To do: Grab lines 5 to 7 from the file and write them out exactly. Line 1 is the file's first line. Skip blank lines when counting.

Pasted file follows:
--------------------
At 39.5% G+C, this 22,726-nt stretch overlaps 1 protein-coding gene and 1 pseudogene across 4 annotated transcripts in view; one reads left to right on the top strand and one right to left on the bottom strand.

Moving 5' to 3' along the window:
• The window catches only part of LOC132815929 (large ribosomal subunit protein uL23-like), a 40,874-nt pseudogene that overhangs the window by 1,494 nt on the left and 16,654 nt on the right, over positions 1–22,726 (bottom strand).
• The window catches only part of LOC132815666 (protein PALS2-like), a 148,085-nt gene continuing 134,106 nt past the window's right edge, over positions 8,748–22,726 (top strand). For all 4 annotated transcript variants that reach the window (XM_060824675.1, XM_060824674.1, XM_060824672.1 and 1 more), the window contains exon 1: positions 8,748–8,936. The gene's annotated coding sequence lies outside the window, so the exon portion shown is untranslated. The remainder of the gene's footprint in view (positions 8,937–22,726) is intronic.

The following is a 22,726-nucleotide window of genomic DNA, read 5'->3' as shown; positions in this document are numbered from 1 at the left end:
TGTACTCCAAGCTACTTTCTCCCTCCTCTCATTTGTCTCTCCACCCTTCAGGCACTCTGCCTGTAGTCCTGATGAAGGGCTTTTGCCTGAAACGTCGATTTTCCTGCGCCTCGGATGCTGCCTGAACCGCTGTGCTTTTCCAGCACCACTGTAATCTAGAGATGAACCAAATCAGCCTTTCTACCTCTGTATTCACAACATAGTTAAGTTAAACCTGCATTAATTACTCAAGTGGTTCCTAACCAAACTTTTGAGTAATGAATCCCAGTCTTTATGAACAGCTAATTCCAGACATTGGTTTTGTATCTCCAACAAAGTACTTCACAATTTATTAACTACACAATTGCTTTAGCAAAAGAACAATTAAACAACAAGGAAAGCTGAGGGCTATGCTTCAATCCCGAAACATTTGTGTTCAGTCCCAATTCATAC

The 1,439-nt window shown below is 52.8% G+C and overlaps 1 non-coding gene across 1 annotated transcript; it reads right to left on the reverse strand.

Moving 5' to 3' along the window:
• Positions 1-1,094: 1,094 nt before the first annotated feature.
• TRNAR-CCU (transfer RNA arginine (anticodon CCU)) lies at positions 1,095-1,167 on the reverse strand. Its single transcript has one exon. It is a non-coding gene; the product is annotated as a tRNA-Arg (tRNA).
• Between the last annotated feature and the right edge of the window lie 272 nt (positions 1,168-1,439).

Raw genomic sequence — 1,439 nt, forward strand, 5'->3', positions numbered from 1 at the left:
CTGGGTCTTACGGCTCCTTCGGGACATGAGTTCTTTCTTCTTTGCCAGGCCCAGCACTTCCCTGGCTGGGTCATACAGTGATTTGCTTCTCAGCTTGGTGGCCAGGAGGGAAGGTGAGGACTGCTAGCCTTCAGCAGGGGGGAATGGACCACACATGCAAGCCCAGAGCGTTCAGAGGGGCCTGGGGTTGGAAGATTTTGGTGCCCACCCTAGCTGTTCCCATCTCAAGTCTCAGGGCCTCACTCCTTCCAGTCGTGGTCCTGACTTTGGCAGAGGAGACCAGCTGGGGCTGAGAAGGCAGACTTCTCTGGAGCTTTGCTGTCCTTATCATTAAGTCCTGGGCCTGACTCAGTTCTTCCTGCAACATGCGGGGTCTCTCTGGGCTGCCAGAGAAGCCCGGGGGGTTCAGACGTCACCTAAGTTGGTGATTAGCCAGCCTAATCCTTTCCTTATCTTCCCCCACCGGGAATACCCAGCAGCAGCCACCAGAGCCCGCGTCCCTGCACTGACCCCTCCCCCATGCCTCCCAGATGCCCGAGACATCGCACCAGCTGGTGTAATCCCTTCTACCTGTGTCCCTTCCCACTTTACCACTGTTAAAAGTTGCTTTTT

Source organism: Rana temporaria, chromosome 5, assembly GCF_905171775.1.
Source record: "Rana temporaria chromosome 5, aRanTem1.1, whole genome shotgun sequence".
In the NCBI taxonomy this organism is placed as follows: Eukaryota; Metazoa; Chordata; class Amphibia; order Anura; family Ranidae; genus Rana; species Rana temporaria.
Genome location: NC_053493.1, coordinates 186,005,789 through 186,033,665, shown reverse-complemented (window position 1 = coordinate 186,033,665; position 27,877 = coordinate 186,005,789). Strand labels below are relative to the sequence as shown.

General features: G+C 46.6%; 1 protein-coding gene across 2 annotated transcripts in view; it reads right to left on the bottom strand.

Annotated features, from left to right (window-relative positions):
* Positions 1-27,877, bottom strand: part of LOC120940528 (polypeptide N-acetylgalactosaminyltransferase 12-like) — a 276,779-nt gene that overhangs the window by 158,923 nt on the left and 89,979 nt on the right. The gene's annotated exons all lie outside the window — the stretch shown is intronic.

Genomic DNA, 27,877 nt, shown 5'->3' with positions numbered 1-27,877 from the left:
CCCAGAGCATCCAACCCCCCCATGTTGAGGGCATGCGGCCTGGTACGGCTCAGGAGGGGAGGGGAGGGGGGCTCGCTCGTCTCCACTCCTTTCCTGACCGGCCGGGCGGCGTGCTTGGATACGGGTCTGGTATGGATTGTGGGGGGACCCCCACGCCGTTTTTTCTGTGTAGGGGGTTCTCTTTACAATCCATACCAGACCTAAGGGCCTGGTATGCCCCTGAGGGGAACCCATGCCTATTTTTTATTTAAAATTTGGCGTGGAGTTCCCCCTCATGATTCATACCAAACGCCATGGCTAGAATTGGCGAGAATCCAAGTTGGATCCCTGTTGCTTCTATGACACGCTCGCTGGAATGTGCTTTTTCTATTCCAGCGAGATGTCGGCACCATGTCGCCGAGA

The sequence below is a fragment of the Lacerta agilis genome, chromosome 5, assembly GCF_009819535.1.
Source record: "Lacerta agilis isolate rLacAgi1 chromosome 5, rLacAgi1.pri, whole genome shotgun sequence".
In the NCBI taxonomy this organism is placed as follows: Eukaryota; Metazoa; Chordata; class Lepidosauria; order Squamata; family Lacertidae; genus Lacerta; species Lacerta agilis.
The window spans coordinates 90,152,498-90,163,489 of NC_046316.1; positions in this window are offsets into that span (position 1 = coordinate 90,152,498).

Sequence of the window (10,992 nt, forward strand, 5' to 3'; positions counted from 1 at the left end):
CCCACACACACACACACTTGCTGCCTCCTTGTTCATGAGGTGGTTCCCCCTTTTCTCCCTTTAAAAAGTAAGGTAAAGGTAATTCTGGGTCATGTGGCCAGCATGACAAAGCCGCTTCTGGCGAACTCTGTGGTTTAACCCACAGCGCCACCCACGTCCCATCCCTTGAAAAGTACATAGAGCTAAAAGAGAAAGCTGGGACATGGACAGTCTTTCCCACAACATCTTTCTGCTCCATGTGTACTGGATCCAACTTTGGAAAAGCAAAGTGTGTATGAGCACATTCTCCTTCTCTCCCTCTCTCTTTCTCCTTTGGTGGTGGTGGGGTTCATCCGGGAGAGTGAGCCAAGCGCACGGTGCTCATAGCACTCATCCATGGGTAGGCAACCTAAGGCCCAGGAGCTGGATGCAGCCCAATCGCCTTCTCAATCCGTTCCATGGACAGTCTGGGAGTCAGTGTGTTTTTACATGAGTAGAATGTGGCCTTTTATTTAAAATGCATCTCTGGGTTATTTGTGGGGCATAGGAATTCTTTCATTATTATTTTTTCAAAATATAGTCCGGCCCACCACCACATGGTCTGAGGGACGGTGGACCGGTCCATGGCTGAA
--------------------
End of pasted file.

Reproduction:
The following is a 22,726-nucleotide window of genomic DNA, read 5'->3' as shown; positions in this document are numbered from 1 at the left end:
TGTACTCCAAGCTACTTTCTCCCTCCTCTCATTTGTCTCTCCACCCTTCAGGCACTCTGCCTGTAGTCCTGATGAAGGGCTTTTGCCTGAAACGTCGATTTTCCTGCGCCTCGGATGCTGCCTGAACCGCTGTGCTTTTCCAGCACCACTGTAATCTAGAGATGAACCAAATCAGCCTTTCTACCTCTGTATTCACAACATAGTTAAGTTAAACCTGCATTAATTACTCAAGTGGTTCCTAACCAAACTTTTGAGTAATGAATCCCAGTCTTTATGAACAGCTAATTCCAGACATTGGTTTTGTATCTCCAACAAAGTACTTCACAATTTATTAACTACACAATTGCTTTAGCAAAAGAACAATTAAACAACAAGGAAAGCTGAGGGCTATGCTTCAATCCCGAAACATTTGTGTTCAGTCCCAATTCATAC

The 1,439-nt window shown below is 52.8% G+C and overlaps 1 non-coding gene across 1 annotated transcript; it reads right to left on the reverse strand.